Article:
30 Apr 2014

America is not “post racial”; just ask Donald Sterling

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A response to Jason Whitlock’s Culture Clash commentary on ESPN.com.

By Jill Pilgrim, Esq.

For those who heralded Barack Obama’s election as the beginning of the “post racial” era of American history, the LA Clippers-Donald Sterling saga is just one more reminder that this belief is untrue. Setting aside the question — “What does post-racial mean?” — we have numerous studies, statistics and antidotal stories that bear witness that racism and prejudice is alive and well in America. How many times does news media have to report stories of sending in two people – one black, one white – with exactly the same academic and work histories on a resume, only to have the white job candidate routinely receiving the offer? How many stories do we need to hear of white families fleeing neighborhoods and public school districts, when too many minorities move in? How many times do we need to see the studies that show high school students from poor and minority school districts being incarcerated for “minor crimes” while their white counterparts in “advantaged neighborhoods” are sent to the principle instead of the police station for the same infraction?

Having concluded for myself that America is not “post racial”, Jason Whitlock’s April 29, 2014 commentary on ESPN.com raises some important points, many of which I disagree with. The “ratings-pleasing mob hell-bent on revenge” provides America with yet another opportunity to inch towards its espoused high ideals and “core values” of “equality” and “equal justice for all”. Yes, the LA Clippers-Sterling incident is similar to the Travon Martin tragedy only that it exposes the hypocrisy and double standards related to the “race issue” that must first be recognized and discussed, before it can be effectively addressed. Prejudice and racism do not exist in a vacuum and are not limited to “white-on-black” incidents. Black-on-black; Hispanic-on-black; black-on-white; muslin-on-white; white-on-Asian; and many other prejudices and hate speech play themselves out every day in America. They are all wrong and regrettable. This is not a “black issue”, it’s an American problem. The hypocrisy of sport lies in the throngs of multiracial fans who fill stadia and arenas and watch sports broadcasts every week to cheer on their favorite sports teams and “multi-ethnic” players, buy and wear their numbered jerseys, but who in their respective individual lives harbor prejudices and act in ways that do not respect equality of treatment and equal justice. What I love about sport is the fact that it does “even the playing field”. The best athletes rise to the top based upon their God-given talent and the business-minded benefit from those talented athletes by owning and managing the leagues and teams that they play in. Everyone wins!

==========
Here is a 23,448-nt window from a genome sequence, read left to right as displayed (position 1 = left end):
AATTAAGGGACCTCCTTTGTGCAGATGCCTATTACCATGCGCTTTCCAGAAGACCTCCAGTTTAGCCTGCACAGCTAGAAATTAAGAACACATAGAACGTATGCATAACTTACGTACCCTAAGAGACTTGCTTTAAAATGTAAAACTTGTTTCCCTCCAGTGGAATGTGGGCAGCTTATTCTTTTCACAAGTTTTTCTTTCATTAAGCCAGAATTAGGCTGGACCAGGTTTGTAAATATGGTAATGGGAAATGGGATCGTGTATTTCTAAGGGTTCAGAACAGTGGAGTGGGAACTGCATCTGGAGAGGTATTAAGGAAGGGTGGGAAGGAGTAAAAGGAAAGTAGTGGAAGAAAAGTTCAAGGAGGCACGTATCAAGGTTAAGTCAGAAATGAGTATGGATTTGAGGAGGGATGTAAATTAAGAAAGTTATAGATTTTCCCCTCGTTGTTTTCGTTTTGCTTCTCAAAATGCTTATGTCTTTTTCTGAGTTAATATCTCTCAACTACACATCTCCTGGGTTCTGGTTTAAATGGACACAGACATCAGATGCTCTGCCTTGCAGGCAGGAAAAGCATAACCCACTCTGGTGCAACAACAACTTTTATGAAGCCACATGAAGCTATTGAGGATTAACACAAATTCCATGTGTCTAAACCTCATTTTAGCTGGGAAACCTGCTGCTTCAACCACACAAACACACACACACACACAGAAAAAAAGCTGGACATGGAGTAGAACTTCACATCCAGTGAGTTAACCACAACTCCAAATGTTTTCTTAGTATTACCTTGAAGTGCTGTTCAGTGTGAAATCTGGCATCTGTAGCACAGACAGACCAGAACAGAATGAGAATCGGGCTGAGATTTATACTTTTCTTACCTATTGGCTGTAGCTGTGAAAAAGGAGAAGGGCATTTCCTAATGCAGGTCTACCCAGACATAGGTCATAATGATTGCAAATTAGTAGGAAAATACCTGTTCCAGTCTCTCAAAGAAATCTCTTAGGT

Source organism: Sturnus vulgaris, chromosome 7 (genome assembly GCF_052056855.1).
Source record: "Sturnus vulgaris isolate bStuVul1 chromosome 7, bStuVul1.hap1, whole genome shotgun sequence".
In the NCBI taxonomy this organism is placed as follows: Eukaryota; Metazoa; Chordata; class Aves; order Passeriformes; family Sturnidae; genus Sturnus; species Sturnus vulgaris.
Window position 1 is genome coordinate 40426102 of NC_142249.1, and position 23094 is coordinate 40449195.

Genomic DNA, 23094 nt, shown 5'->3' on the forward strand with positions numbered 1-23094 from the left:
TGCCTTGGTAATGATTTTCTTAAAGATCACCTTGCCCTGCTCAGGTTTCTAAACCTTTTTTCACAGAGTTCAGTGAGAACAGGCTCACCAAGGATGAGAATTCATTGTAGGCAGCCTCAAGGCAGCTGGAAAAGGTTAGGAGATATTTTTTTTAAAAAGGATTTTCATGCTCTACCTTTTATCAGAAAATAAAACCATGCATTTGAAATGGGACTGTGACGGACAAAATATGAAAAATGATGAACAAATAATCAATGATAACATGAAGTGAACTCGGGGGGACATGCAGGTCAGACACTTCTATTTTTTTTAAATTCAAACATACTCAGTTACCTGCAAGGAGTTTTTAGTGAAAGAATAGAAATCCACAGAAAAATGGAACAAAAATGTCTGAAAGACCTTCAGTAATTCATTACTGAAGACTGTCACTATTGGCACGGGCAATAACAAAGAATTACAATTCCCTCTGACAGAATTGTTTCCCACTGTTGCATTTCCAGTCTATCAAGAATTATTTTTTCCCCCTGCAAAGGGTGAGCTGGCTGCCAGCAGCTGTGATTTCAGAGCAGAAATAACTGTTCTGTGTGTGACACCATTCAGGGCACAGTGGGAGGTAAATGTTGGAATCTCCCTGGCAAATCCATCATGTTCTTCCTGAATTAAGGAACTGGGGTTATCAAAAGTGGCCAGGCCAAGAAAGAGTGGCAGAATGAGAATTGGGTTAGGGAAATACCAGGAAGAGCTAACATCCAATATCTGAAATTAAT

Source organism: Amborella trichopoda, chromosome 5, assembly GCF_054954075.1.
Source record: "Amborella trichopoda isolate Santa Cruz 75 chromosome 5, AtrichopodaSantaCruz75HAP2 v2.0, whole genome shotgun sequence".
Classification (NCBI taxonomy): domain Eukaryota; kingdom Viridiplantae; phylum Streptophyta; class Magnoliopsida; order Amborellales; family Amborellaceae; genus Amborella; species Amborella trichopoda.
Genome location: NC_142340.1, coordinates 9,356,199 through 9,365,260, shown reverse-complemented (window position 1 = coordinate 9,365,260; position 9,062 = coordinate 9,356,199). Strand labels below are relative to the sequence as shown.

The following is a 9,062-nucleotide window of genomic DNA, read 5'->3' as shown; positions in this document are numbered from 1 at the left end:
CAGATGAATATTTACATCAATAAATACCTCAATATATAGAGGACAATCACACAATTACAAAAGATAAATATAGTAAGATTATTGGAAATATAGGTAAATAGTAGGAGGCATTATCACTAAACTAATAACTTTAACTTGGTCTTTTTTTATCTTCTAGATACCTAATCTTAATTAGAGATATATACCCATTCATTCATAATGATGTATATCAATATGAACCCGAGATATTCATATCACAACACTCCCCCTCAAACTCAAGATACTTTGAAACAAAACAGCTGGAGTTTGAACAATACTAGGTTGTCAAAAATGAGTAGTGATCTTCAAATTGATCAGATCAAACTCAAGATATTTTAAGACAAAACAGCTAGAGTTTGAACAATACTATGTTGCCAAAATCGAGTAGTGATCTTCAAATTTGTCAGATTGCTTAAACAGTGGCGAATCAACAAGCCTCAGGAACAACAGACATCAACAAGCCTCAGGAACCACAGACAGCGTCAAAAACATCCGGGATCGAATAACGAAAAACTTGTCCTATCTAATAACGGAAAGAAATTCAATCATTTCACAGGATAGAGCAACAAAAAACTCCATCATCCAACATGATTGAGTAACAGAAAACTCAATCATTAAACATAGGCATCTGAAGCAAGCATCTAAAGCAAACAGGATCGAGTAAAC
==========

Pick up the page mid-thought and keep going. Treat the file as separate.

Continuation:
Sterling upset the balance by being un-savvy enough to appreciate that in the 21st Century young mistresses are capable of using all the electronic gadgets and media at their disposal to protect their less than secure station in life. Celebrities and professional athletes learned this lesson the hard way! The existing “right to privacy” laws, regrettably for many, have proved insufficient to prevent leaks of private moments. At the end of the day, it doesn’t matter how or why Sterling’s remarks became public, what matters is that “well-intentioned” Americans accept this as yet another of many opportunities to move the needle towards its “post racial” and “equality” ideal, if indeed that ideal remains the “American Dream.” Thus, “public display of outrage” in this circumstance is warranted by all who wish to create the American Dream. Better yet would be for those American Dreamers to turn the mirror and look at themselves and be committed to “doing something” in the march towards “post racial” America. In this vein, the other wealthy white predominately male sports team owners taking action to “help” Mr. Sterling sell the LA Clippers to a less bigoted owner(s), would be a demonstrable step in the direction of “changing the culture.”

In sum Mr. Whitlock, removing Mr. Sterling achieves an important goal and he is an important and relevant “scape goat!”

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